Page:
The second and final story that I want to share today is a very personal one. I did not expect to close my time at the Indonesian conference in this manner, but I felt that God was prompting me to do something I had not done before. I confirmed it with a few key spiritual leaders present at that event and then stepped forward in faith that I had heard from God accurately. I think that you’ll see a tie between the two themes—of a misuse of a tool in the first story, and the misuse of power in this one.

Hey team, I just finished up giving my last message to the church leaders of the Indonesian National Church Conference—very sweet spirit. And I closed the message with a thought that had never struck me before coming here to Indonesia, and that’s from John 13 where it’s very clear as you read John’s account of the Last Supper, that Jesus knew that Judas was going to betray Him. Jesus knew that Peter was going to deny Him. Jesus knew that His time was coming to a close. Jesus knew that the Romans were going to crucify Him, and He also knew, John says very clearly, that all authority had now been given into His hand. All power, all authority, was now in His hand. And the very first thing we see him doing with His hand surprises me.

So often if power comes into our hand, here in this world as human leaders, the first thing that we seize is some status symbol, something that makes us look important. The first thing that we would seize in some cultures would be a weapon to show how powerful we are. The first thing that some of us would seize would be money to show—look what I can do, look what I can own.

But the first thing that Jesus seizes is not some form of human power, a sceptre, or some show of strength. But what Jesus takes is a towel, wraps it around his waist, and then goes to a dozen sets of feet with the wash basin and water and washes 24 feet.

I asked for the candidates that were having their names be put forward to be the next president of Indonesian church, who will be my peers for this next season—one of them will be. I asked them to come forward, and I said, “I’m not trying to in any way influence the decision for who will be elected, but I feel that I’m to wash the feet of whoever the next leader is.” So the three candidates came forward, and one of them came in great brokenness, just sobbing and weeping at the front.

I’ve never done it before; it’s not like I do this. Gary Benedict had done it for me when I was elected president, but I had never washed anyone’s feet. That’s not a custom that I’ve been part of, but as I washed their feet the thought that struck me that I said to each of them was, “You are one of Jesus’ disciples. If you had been at the Last Supper with them, Jesus would have washed your feet. And if you’re appointed to be the next head of the Indonesian Alliance, please lead in this manner.”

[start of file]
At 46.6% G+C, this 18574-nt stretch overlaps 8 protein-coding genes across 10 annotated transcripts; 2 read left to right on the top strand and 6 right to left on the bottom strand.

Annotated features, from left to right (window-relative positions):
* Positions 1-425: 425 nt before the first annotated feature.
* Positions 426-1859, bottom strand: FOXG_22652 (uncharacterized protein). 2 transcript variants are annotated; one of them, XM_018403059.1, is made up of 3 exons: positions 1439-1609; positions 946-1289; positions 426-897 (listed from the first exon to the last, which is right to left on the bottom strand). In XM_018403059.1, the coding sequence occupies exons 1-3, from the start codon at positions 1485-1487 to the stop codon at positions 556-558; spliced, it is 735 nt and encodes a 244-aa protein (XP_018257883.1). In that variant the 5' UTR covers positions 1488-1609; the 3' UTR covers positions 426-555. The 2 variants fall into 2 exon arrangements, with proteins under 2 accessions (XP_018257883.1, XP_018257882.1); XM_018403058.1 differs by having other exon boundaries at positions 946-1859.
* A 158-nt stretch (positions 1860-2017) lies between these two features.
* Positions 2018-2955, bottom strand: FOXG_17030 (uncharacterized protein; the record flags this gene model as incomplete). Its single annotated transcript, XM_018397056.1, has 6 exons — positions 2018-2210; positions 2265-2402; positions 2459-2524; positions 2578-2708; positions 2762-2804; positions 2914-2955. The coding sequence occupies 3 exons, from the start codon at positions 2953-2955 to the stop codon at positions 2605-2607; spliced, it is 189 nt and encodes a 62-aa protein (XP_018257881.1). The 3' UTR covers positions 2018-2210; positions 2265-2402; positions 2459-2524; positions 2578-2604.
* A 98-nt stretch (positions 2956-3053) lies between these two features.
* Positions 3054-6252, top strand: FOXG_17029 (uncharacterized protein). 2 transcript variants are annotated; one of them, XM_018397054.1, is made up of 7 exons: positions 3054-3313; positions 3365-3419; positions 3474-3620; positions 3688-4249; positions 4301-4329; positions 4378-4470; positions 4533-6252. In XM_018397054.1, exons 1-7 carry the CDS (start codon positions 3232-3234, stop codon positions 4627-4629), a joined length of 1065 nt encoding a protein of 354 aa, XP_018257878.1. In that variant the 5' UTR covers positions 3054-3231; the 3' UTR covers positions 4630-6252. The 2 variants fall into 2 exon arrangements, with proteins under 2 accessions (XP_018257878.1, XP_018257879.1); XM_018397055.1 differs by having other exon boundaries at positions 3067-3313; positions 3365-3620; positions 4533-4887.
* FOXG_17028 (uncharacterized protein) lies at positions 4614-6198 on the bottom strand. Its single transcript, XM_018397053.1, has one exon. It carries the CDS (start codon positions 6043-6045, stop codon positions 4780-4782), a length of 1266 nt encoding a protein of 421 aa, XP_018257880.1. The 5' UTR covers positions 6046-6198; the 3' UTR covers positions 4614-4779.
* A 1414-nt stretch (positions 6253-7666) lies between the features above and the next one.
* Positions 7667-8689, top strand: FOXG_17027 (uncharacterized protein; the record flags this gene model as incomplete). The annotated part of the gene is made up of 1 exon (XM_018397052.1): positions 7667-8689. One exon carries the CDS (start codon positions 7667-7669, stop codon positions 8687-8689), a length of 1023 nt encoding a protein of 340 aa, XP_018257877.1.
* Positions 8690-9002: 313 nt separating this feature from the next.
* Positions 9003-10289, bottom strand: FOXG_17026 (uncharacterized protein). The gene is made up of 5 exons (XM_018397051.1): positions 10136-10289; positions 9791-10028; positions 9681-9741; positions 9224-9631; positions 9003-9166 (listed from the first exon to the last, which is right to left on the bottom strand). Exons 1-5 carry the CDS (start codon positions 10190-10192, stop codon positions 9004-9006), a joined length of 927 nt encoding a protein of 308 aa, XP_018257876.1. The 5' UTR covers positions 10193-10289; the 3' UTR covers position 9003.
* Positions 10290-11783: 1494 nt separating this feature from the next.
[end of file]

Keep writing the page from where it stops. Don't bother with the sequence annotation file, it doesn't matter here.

That was very moving for me. I cried as I did that ceremony from man to man. Others gathered around; there were tears in the sense of crying. I didn’t invite the video team to be part of the moment, because I didn’t want to make a show out of it. I hesitate to even share it with you at this time, because it was a holy moment for the national church and for myself.

But in many societies, and the U.S. is not exempt from it, power is often associated with shows of strength—with demonstrations of wealth, with evidences of big offices, or lots of money, or controlling tendencies that [communicate], “I’m in charge.”

And yet, Jesus at that moment, [when] all authority has been given into His hand, uses His hand to take a towel.

There’s something fascinating about that to me, that Christ who has all power uses it to serve.

The point’s obvious. We’ve all had those moments in leadership where we had to make the decision. Will I come to serve you at this moment, or will I be served at this moment? Will I demand that I have all of the trappings of leadership around me, that I get to take control and make sure that I’m served, or will I once again use the authority that I have? We do have authority, we have leadership positions—we’re supposed to use them for the advance of the Kingdom of God. But the way that we do so is through servanthood. The Son of Man did not come to be served, but to serve and to give His life as a ransom for many.

I’m just moved by my time here in Indonesia; I want to be, to an increasing degree, the kind of leader whose authority is demonstrated through service. I will continue to look for ways that my life can be lived out in that manner. Not in some suit of humility, “Oh, look at me I’m washing feet!”—no, that gets ugly real fast. But genuinely lead through servanthood.

May it be so for all of us. Please pray for me and my life, that that would be the case.